On 22 May 2017, the British city of Manchester was hit by a terrorist attack that killed 22 people, including children, and injured 59 others. The attack took place outside Manchester Arena following a concert by the pop artist Ariana Grande, and targeted attendees leaving the area.

The suicide bomber was 22-year-old Salman Ramadan Abedi – a British man of Libyan descent – who made the bomb himself. It contained nails and bolts that went flying during the blast, and concertgoers described how they caused scraps of human flesh to cover horrified fans.

Major Tom Konig, trauma and vascular surgeon in the British Army and at The Royal London Hospital, said many of the victims would have had organs ruptured by the force of the explosion, as well as flesh torn by shrapnel blasted from the device.

Hospital staff gone above and beyond

Chief executive of the North West Ambulance Service that took victims to eight different hospitals around the north of the country, Derek Cartwright, said, “No matter how much we train our staff for incidents such as this, nothing can prepare you for the shock and sadness when tragedies like this occur.”

All routine surgeries were postponed within the area so that hospital workers can focus on the injured victims. Those observing scenes outside hospitals described how injured parents refused treatment until they received news from doctors inside battling to save the lives of their young children.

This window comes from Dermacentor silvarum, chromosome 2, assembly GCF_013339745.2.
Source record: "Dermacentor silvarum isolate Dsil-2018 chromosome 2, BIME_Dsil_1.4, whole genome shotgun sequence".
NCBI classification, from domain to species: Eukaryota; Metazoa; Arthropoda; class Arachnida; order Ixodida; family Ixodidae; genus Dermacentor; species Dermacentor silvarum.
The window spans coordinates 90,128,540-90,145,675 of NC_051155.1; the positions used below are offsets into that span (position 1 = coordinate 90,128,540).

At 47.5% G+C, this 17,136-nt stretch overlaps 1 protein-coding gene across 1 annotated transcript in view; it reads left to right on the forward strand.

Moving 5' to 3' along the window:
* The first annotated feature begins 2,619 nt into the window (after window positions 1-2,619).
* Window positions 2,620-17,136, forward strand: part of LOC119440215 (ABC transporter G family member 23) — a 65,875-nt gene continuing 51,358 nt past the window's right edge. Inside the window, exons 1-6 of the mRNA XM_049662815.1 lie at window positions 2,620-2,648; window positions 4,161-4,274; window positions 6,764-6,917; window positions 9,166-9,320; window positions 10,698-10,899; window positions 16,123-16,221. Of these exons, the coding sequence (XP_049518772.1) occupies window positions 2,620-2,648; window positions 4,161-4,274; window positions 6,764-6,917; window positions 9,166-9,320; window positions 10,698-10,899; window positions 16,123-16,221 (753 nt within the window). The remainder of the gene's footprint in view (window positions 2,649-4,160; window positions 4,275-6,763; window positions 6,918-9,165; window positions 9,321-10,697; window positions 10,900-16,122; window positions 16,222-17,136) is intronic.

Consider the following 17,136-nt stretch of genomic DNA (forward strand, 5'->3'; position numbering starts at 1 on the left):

Dr Mounir Hakimi, a surgeon at a hospital in Lancashire, said, “I’ve treated exactly the same wound in Syria.” Hakimi, was born in the UK but was raised in Syria, returned to Syria to set up Syria Relief, a charity that provides Syrian doctors with training on how to deal with the mass causalities of war. Whilst there, he provided life-saving work to victims of Islamic State.

“It's heartbreaking to see the bloodshed,” he said. “Innocent children shouldn't be paying the price of terrorism.” However, he believes that British hospitals are fully equipped to deal with the attacks.

“In Syria, you wouldn’t have much time and we would have to use sedation as a light form of anaesthetic,” he said. "In Manchester I’ve got until tomorrow to operate and I have advanced technology. The patient will have a general anaesthetic.”

Additionally, hundreds of off-duty doctors and nurses offered their help at Manchester’s various hospitals. Cartwright said it was “extremely heart-warming to receive such messages and demonstrates how a city can pull together during these difficult times.”

United in grief: The city’s public coming together

Members of the public have also rallied together and are donating blankets, tea and blood and offering first-aid. Following a plea from the NHS Blood and Transplant Service, people came in droves to donate, queuing around the donation centre. The service’s website even crashed due to high volumes of people desperate to help.

The service announced on the morning of 23 May that it had enough people but encouraged patients to keep any pre-booked blood donation appointments they had and also requested those with the rare O negative blood type to continue to donate. MIMS

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